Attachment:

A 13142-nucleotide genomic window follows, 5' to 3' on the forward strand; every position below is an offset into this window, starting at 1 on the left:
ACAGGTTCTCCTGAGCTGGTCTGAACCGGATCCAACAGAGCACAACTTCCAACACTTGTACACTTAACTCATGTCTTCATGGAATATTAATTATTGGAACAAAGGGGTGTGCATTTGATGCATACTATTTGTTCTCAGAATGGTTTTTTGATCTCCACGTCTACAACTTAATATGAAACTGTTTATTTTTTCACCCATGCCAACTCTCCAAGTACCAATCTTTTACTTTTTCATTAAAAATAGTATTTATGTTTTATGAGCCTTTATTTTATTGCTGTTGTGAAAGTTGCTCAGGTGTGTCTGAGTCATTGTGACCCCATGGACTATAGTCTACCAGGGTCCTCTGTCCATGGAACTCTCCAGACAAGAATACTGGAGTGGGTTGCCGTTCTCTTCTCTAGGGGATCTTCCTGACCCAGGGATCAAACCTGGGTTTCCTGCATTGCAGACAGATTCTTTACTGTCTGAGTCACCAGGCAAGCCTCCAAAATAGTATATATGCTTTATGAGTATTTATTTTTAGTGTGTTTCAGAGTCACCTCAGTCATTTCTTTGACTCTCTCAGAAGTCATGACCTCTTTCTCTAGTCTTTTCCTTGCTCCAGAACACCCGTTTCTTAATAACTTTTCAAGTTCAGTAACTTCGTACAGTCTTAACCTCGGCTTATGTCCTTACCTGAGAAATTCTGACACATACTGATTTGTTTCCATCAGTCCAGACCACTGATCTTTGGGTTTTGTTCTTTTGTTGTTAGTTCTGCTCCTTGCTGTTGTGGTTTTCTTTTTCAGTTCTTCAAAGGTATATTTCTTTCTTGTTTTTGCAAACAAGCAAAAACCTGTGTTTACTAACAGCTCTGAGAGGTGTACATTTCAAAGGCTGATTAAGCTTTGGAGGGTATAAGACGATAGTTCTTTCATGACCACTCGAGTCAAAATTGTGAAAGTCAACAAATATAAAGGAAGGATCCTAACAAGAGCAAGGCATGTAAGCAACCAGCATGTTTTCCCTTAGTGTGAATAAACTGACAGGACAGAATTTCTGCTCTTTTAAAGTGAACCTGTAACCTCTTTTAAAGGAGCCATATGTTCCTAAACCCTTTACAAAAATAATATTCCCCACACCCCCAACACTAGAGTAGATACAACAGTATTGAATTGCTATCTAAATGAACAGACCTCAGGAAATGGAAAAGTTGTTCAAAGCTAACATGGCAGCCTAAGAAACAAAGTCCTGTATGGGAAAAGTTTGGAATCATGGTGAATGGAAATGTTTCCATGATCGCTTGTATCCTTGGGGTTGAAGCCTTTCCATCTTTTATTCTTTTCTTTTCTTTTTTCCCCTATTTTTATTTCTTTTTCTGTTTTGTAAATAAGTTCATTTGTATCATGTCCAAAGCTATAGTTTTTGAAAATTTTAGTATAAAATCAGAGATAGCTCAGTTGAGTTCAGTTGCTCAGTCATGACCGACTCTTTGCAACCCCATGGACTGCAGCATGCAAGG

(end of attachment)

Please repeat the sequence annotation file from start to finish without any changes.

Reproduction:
A 13142-nucleotide genomic window follows, 5' to 3' on the forward strand; every position below is an offset into this window, starting at 1 on the left:
ACAGGTTCTCCTGAGCTGGTCTGAACCGGATCCAACAGAGCACAACTTCCAACACTTGTACACTTAACTCATGTCTTCATGGAATATTAATTATTGGAACAAAGGGGTGTGCATTTGATGCATACTATTTGTTCTCAGAATGGTTTTTTGATCTCCACGTCTACAACTTAATATGAAACTGTTTATTTTTTCACCCATGCCAACTCTCCAAGTACCAATCTTTTACTTTTTCATTAAAAATAGTATTTATGTTTTATGAGCCTTTATTTTATTGCTGTTGTGAAAGTTGCTCAGGTGTGTCTGAGTCATTGTGACCCCATGGACTATAGTCTACCAGGGTCCTCTGTCCATGGAACTCTCCAGACAAGAATACTGGAGTGGGTTGCCGTTCTCTTCTCTAGGGGATCTTCCTGACCCAGGGATCAAACCTGGGTTTCCTGCATTGCAGACAGATTCTTTACTGTCTGAGTCACCAGGCAAGCCTCCAAAATAGTATATATGCTTTATGAGTATTTATTTTTAGTGTGTTTCAGAGTCACCTCAGTCATTTCTTTGACTCTCTCAGAAGTCATGACCTCTTTCTCTAGTCTTTTCCTTGCTCCAGAACACCCGTTTCTTAATAACTTTTCAAGTTCAGTAACTTCGTACAGTCTTAACCTCGGCTTATGTCCTTACCTGAGAAATTCTGACACATACTGATTTGTTTCCATCAGTCCAGACCACTGATCTTTGGGTTTTGTTCTTTTGTTGTTAGTTCTGCTCCTTGCTGTTGTGGTTTTCTTTTTCAGTTCTTCAAAGGTATATTTCTTTCTTGTTTTTGCAAACAAGCAAAAACCTGTGTTTACTAACAGCTCTGAGAGGTGTACATTTCAAAGGCTGATTAAGCTTTGGAGGGTATAAGACGATAGTTCTTTCATGACCACTCGAGTCAAAATTGTGAAAGTCAACAAATATAAAGGAAGGATCCTAACAAGAGCAAGGCATGTAAGCAACCAGCATGTTTTCCCTTAGTGTGAATAAACTGACAGGACAGAATTTCTGCTCTTTTAAAGTGAACCTGTAACCTCTTTTAAAGGAGCCATATGTTCCTAAACCCTTTACAAAAATAATATTCCCCACACCCCCAACACTAGAGTAGATACAACAGTATTGAATTGCTATCTAAATGAACAGACCTCAGGAAATGGAAAAGTTGTTCAAAGCTAACATGGCAGCCTAAGAAACAAAGTCCTGTATGGGAAAAGTTTGGAATCATGGTGAATGGAAATGTTTCCATGATCGCTTGTATCCTTGGGGTTGAAGCCTTTCCATCTTTTATTCTTTTCTTTTCTTTTTTCCCCTATTTTTATTTCTTTTTCTGTTTTGTAAATAAGTTCATTTGTATCATGTCCAAAGCTATAGTTTTTGAAAATTTTAGTATAAAATCAGAGATAGCTCAGTTGAGTTCAGTTGCTCAGTCATGACCGACTCTTTGCAACCCCATGGACTGCAGCATGCAAGG